TITLE: Rubio Mask
TYPE: mask
GENERAL REGION: Latin America
COUNTRY: Mexico
SUBREGION: Oaxaca
ETHNICITY: Mixtec
DESCRIPTION: Rubio (Blond One) Mask
MAKER: Unknown maker in Santiago de Juxtlahuaca
CEREMONY: Danza de los Rubios (Carnival)
AGE: 1950s-1960s
MAIN MATERIAL: wood
OTHER MATERIALS: oil-based paint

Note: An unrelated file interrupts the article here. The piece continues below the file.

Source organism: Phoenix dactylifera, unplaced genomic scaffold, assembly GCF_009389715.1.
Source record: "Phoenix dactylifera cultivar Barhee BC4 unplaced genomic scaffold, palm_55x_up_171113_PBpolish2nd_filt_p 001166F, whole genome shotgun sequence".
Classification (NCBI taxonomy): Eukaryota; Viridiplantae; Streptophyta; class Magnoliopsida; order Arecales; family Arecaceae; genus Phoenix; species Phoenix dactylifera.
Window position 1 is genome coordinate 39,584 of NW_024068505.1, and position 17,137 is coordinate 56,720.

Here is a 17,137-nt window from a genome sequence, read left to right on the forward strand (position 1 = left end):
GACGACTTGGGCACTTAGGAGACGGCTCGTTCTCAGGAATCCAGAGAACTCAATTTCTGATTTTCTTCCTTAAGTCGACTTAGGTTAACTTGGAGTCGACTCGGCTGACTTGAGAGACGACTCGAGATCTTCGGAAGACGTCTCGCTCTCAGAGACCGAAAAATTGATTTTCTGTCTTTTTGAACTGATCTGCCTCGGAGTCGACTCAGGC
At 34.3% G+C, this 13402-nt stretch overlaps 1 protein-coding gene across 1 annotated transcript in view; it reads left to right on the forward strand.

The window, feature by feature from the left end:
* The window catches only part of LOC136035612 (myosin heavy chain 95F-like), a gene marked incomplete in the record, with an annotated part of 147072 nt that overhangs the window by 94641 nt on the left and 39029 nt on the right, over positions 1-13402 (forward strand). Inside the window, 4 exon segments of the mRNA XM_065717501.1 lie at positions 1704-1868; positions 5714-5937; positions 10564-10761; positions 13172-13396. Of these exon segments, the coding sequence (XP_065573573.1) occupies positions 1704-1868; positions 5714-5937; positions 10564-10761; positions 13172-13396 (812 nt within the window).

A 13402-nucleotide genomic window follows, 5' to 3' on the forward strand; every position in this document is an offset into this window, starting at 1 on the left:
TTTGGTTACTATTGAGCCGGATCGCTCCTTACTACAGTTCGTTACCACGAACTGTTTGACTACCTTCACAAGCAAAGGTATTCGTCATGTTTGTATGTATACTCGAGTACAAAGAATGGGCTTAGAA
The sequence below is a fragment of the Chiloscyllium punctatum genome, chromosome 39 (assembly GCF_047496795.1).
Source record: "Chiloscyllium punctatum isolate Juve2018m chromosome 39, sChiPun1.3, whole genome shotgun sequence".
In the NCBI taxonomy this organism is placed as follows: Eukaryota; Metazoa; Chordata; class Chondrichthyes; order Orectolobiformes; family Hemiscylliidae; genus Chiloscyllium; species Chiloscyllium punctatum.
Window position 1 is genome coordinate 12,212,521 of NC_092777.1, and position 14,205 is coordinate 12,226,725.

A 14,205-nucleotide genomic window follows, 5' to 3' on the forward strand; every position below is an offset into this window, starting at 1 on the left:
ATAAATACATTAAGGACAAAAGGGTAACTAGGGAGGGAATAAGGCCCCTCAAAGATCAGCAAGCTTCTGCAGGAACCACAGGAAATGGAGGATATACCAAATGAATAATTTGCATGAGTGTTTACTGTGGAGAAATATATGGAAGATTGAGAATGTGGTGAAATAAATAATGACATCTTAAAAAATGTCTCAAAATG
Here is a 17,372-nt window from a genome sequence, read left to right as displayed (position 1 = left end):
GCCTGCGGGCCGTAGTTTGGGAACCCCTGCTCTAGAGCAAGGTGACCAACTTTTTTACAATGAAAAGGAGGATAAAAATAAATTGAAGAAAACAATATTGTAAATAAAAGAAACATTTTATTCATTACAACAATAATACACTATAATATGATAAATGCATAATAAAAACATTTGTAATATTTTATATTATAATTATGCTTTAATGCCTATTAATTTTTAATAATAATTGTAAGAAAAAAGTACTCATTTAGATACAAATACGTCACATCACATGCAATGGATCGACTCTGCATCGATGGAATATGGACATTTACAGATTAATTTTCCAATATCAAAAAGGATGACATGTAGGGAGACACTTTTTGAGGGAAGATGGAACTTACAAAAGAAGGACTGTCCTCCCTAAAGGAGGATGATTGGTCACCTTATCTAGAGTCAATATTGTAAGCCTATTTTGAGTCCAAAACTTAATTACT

The Danza de los Rubios (Dance of the Blond Ones), also known as Danza de los Pachecos (Dance of the “Stoners”) is a ceremony performed during the Carnival in the Mixtec region of Oaxaca. The rubio characters dress as charros (cowboys) in  chaps, spurs, sombreros, and dark masks, and carry leather whips. They are said to represent the native country folk who become drunk on aguardiente after a hard day’s work herding cattle. They dance with elaborately dressed women (sometimes masked, sometimes not) to the chilena music of violins and the jarana, a small guitar-like instrument, and periodically comment on difficulties of the cattle drive. The dance probably dates back a century or more. Characters include El Caporal (the leader), the Caporal‘s wife (María Cotita), the Caporal‘s mistress (María Lencha), and various cowboys, named Alvarado, El Rubio, Margarito (also known as the Chile Verde), and Pachequito. In addition, one or more rubios wearing a large leather bull figure over his head and shoulders, representing a troublesome toro (bull), appears to illustrate the rigors of the cattle drive, as the charros struggle to control the cattle. The masks are frequently disfigured to represent the drunkenness of the characters. This specific mask may represent any of the rubios or the Caporal himself.